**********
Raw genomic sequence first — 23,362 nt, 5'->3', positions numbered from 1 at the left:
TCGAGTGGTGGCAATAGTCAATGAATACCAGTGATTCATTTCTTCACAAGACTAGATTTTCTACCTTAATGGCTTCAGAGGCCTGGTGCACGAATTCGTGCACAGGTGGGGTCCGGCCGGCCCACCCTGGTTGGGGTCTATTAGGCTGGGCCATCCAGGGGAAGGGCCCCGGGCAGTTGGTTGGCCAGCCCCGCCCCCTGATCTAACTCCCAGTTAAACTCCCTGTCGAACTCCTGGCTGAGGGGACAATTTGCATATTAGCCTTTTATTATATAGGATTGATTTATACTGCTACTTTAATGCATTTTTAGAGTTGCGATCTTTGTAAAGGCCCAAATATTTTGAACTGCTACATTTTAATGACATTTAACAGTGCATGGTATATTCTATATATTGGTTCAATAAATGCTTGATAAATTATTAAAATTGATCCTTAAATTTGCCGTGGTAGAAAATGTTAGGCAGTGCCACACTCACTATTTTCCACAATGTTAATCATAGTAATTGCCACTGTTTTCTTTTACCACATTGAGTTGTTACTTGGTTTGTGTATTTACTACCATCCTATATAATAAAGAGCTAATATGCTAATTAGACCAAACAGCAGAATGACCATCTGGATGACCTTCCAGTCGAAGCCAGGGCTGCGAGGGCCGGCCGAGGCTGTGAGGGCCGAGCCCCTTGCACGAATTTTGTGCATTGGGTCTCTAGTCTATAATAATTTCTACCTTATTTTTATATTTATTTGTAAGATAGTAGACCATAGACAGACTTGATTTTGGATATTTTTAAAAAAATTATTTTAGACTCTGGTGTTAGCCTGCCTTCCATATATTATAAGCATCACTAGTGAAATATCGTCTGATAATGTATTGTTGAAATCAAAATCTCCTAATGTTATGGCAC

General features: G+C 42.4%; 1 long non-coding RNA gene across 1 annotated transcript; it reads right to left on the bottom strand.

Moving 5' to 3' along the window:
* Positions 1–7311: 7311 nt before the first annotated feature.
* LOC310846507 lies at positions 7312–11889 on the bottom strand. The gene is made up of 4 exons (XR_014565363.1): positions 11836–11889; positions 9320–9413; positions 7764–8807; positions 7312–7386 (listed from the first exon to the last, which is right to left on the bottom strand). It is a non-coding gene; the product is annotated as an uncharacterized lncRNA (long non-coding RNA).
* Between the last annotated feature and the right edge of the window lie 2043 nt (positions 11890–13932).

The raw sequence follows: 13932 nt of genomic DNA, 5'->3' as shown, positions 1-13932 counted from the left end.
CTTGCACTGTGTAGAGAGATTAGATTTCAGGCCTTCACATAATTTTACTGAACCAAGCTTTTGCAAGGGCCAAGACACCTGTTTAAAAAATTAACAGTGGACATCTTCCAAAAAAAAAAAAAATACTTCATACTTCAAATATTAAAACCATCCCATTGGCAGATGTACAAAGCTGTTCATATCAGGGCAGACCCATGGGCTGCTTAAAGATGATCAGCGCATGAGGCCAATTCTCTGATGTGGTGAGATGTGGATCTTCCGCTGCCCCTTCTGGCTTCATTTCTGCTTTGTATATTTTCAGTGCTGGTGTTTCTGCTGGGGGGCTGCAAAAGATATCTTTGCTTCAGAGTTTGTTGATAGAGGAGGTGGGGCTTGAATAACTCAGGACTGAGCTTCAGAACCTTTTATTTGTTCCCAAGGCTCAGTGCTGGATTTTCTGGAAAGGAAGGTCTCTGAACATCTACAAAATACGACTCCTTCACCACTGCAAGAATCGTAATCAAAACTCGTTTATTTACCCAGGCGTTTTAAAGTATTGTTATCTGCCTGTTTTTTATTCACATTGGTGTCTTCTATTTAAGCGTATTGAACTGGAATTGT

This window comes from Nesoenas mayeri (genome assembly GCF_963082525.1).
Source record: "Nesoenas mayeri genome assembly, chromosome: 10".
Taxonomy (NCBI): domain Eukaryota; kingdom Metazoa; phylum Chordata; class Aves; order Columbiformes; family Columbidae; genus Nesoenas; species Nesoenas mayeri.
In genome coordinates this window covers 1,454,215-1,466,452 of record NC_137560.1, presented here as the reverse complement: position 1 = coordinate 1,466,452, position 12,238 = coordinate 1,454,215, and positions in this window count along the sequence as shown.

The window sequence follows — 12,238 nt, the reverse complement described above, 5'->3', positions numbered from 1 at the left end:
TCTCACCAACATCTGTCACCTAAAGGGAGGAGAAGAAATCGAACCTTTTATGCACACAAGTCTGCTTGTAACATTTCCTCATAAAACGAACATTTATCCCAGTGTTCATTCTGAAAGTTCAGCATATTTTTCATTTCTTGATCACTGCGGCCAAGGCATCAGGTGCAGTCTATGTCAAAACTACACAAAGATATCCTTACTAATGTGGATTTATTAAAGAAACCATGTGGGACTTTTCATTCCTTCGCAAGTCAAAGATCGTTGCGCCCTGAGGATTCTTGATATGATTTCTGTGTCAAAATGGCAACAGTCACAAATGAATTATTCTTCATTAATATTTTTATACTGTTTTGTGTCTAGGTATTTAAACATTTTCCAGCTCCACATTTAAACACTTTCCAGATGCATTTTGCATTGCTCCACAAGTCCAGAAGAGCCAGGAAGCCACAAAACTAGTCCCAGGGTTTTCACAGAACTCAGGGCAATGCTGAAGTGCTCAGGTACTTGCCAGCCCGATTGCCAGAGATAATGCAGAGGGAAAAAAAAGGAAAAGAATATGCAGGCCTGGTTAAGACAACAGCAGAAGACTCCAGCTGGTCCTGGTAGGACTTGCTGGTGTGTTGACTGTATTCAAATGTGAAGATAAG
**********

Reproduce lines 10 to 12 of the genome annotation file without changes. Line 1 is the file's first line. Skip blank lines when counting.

This window comes from Nesoenas mayeri (genome assembly GCF_963082525.1).
Source record: "Nesoenas mayeri genome assembly, chromosome: 10".
Taxonomy (NCBI): domain Eukaryota; kingdom Metazoa; phylum Chordata; class Aves; order Columbiformes; family Columbidae; genus Nesoenas; species Nesoenas mayeri.